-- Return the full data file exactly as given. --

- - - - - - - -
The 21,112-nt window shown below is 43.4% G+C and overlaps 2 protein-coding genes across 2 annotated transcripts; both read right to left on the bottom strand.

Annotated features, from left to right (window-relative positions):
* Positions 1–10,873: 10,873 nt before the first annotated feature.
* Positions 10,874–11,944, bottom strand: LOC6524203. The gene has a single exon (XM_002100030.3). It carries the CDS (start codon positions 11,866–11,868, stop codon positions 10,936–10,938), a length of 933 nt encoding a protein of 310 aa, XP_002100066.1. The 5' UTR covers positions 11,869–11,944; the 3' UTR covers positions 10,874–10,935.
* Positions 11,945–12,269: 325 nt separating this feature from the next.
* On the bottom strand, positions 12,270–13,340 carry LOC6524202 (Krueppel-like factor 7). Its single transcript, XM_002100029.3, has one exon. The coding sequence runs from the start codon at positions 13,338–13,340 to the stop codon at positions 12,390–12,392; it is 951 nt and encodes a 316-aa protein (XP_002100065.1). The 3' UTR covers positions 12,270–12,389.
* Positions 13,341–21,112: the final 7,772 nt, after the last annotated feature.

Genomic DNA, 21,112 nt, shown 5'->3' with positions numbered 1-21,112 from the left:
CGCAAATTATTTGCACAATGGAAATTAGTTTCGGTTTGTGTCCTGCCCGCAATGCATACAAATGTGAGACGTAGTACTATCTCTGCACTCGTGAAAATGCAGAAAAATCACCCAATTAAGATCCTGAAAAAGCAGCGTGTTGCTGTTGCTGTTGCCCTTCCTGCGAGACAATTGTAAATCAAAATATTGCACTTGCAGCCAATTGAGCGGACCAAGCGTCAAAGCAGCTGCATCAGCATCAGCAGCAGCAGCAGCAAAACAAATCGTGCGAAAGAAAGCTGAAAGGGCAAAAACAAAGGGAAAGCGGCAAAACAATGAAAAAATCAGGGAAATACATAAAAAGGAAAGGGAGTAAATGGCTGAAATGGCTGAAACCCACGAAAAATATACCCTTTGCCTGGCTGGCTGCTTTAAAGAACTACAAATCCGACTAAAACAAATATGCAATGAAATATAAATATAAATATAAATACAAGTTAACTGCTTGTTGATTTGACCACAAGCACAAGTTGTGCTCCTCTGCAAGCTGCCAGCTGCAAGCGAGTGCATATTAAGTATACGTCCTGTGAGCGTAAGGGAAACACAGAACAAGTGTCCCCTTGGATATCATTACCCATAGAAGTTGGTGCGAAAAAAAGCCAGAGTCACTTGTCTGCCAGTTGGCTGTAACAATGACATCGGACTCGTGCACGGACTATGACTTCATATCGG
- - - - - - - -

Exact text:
The 21,112-nt window shown below is 43.4% G+C and overlaps 2 protein-coding genes across 2 annotated transcripts; both read right to left on the bottom strand.

Annotated features, from left to right (window-relative positions):
* Positions 1–10,873: 10,873 nt before the first annotated feature.
* Positions 10,874–11,944, bottom strand: LOC6524203. The gene has a single exon (XM_002100030.3). It carries the CDS (start codon positions 11,866–11,868, stop codon positions 10,936–10,938), a length of 933 nt encoding a protein of 310 aa, XP_002100066.1. The 5' UTR covers positions 11,869–11,944; the 3' UTR covers positions 10,874–10,935.
* Positions 11,945–12,269: 325 nt separating this feature from the next.
* On the bottom strand, positions 12,270–13,340 carry LOC6524202 (Krueppel-like factor 7). Its single transcript, XM_002100029.3, has one exon. The coding sequence runs from the start codon at positions 13,338–13,340 to the stop codon at positions 12,390–12,392; it is 951 nt and encodes a 316-aa protein (XP_002100065.1). The 3' UTR covers positions 12,270–12,389.
* Positions 13,341–21,112: the final 7,772 nt, after the last annotated feature.

Genomic DNA, 21,112 nt, shown 5'->3' with positions numbered 1-21,112 from the left:
CGCAAATTATTTGCACAATGGAAATTAGTTTCGGTTTGTGTCCTGCCCGCAATGCATACAAATGTGAGACGTAGTACTATCTCTGCACTCGTGAAAATGCAGAAAAATCACCCAATTAAGATCCTGAAAAAGCAGCGTGTTGCTGTTGCTGTTGCCCTTCCTGCGAGACAATTGTAAATCAAAATATTGCACTTGCAGCCAATTGAGCGGACCAAGCGTCAAAGCAGCTGCATCAGCATCAGCAGCAGCAGCAGCAAAACAAATCGTGCGAAAGAAAGCTGAAAGGGCAAAAACAAAGGGAAAGCGGCAAAACAATGAAAAAATCAGGGAAATACATAAAAAGGAAAGGGAGTAAATGGCTGAAATGGCTGAAACCCACGAAAAATATACCCTTTGCCTGGCTGGCTGCTTTAAAGAACTACAAATCCGACTAAAACAAATATGCAATGAAATATAAATATAAATATAAATACAAGTTAACTGCTTGTTGATTTGACCACAAGCACAAGTTGTGCTCCTCTGCAAGCTGCCAGCTGCAAGCGAGTGCATATTAAGTATACGTCCTGTGAGCGTAAGGGAAACACAGAACAAGTGTCCCCTTGGATATCATTACCCATAGAAGTTGGTGCGAAAAAAAGCCAGAGTCACTTGTCTGCCAGTTGGCTGTAACAATGACATCGGACTCGTGCACGGACTATGACTTCATATCGG